The doctor was in

Against the decrees of the rabbinical leaders, medical facilities began to spring up in disease-ravaged Jerusalem in the mid-19th century.

Misgav Ladach Street in the Jewish Quarter. (photo credit: SHMUEL BAR-AM)
Misgav Ladach Street in the Jewish Quarter.
(photo credit: SHMUEL BAR-AM)
Jerusalem in the early 19th century was nothing more than a squalid hole in the wall. Animal carcasses lay in the road, gnawed upon by stray dogs, and sewage flowed through the streets. Lacking any kind of proper sanitation, it was no surprise that disease was rampant in the city. Indeed, in the 1860s a cholera epidemic killed off one-third of the population.
Yet there was nary a doctor or a medical facility to be found in Jerusalem. Patients were “treated” by shamans and butchers using spells, talismans and special herbs. Moses Montefiore, on one of his trips to the Holy City, was aghast at the sight, but his idea for a hospital was vehemently opposed by the old-guard Ashkenazi establishment both in the Land of Israel and abroad. After all, a physician would naturally bring modern ideas to the city, and that was anathema to the ultra-Orthodox of the times.
Into this niche stepped the London Society for Promoting Christianity Amongst the Jews (LJS). An Anglican organization whose name said it all, the LJS was established in London just over 200 years ago and quickly expanded from its home base into countries all over the world.
But in 1820, when the LJS decided to take its message of salvation through Jesus to the Jews of the Jerusalem, the society hit a brick wall, for the Turks did not want Protestants moving into the Ottoman Empire. So the LJS offered something the Turks didn’t have but of which they were desperately in need: health care.
Two early attempts were followed in 1838 by the city’s first professional medical facility. Headed by a doctor and a pharmacist, it offered free medical care while preaching Christianity to Jewish patients.
Four years later, after joining the LJS, Dr. Edward Macgowan arrived with the intention of building a modern “hospital for poor, sick Jews.” In the meantime, he continued to provide health care in the city.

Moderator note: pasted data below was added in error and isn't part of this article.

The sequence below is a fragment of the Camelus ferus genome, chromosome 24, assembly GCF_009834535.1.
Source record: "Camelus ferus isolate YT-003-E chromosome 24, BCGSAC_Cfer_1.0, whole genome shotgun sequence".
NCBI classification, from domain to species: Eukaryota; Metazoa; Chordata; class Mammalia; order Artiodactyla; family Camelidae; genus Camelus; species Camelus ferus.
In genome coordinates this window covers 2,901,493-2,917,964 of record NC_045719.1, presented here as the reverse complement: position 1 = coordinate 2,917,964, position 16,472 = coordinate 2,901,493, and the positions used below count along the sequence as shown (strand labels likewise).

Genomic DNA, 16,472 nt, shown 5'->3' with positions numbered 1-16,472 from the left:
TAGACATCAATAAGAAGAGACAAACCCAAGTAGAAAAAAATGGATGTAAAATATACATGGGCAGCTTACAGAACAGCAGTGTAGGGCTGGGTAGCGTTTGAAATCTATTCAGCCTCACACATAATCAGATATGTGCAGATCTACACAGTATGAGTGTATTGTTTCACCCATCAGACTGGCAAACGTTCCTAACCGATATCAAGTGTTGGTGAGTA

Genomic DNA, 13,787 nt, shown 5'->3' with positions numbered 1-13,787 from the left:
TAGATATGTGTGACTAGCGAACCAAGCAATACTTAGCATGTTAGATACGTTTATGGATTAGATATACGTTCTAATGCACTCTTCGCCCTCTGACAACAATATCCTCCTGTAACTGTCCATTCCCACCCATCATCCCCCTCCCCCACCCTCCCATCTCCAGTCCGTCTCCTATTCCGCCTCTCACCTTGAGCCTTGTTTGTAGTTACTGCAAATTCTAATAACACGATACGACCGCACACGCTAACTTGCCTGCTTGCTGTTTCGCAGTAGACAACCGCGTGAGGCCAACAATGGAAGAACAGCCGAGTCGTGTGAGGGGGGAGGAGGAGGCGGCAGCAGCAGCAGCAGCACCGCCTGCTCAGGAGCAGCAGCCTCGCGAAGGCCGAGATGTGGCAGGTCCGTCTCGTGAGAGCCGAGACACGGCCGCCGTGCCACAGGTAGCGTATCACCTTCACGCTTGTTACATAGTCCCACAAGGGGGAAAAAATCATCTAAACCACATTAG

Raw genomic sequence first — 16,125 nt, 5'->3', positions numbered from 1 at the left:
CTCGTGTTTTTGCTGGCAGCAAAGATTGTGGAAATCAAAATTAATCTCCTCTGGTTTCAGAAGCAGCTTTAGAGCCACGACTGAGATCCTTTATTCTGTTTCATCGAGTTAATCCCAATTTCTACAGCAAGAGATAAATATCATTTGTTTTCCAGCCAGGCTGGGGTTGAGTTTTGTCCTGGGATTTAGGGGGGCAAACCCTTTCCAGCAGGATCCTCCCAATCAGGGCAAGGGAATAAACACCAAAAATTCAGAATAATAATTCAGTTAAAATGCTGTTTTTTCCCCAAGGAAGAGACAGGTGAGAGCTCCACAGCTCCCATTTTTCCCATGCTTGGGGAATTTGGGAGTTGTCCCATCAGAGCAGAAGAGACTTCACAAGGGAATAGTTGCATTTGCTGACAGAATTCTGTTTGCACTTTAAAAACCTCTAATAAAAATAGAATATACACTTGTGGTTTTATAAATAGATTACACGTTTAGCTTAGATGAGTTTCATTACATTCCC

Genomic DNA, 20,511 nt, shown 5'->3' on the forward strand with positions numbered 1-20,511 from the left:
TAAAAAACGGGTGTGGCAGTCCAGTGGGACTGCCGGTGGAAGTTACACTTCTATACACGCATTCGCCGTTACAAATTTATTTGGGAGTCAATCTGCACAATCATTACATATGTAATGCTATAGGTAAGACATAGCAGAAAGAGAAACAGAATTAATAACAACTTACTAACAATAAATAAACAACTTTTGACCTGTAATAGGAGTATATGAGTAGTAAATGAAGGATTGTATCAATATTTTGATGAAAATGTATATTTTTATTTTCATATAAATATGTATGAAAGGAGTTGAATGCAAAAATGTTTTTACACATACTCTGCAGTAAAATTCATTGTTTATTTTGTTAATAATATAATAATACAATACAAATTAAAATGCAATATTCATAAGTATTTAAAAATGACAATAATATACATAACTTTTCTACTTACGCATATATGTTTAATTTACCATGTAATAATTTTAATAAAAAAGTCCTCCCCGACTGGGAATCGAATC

Jerusalem’s rabbis strongly discouraged Jews from taking advantage of the LJS’s medical care. And as most of them depended upon alms from abroad and distributed by local rabbis, they had a terrible choice to make. Nevertheless, and despite the financial loss it entailed, many chose the LJS.
Montefiore decided it was time to butt heads with the establishment. In 1842, he opened a medical facility that was headed by a Jewish doctor. But there was no contest: The facilities that Macgowan could offer were better.
Then, on December 12, 1844, the LJS launched Jerusalem’s first modern hospital. Located on the edge of the Jewish Quarter, at the corner of Ararat and Bikur Cholim streets, it was well equipped and had plenty of beds. Officially known as the English Mission Hospital, it provided medical missionaries with the opportunity to heal the Jews while convincing them to accept Jesus as the Messiah.
Both Ashkenazi and Sephardi rabbis published what amounted to a curse against any Jew working for or being treated at the LJS hospital. If they did, they “would be excluded from the congregation, their butchers’ meat would be considered unclean, their sons wouldn’t be circumcised, Jewish burial rites would not be performed, and they would not be buried in a Jewish cemetery.” That worked on the Jewish community for a few weeks, but what choice did they have? On January 1, 1845, a Greek Jew being treated at the hospital died. The chief rabbi conditioned his agreement to bury the body on a dismissal of all the Jewish patients and a promise that no Jews would be allowed inside in future. As a result, the body was interred in the British cemetery. A threat of excommunication was proclaimed on any Jew using the hospital, and all the Jewish patients and workers streamed out. But it didn’t last long, and within two weeks they returned.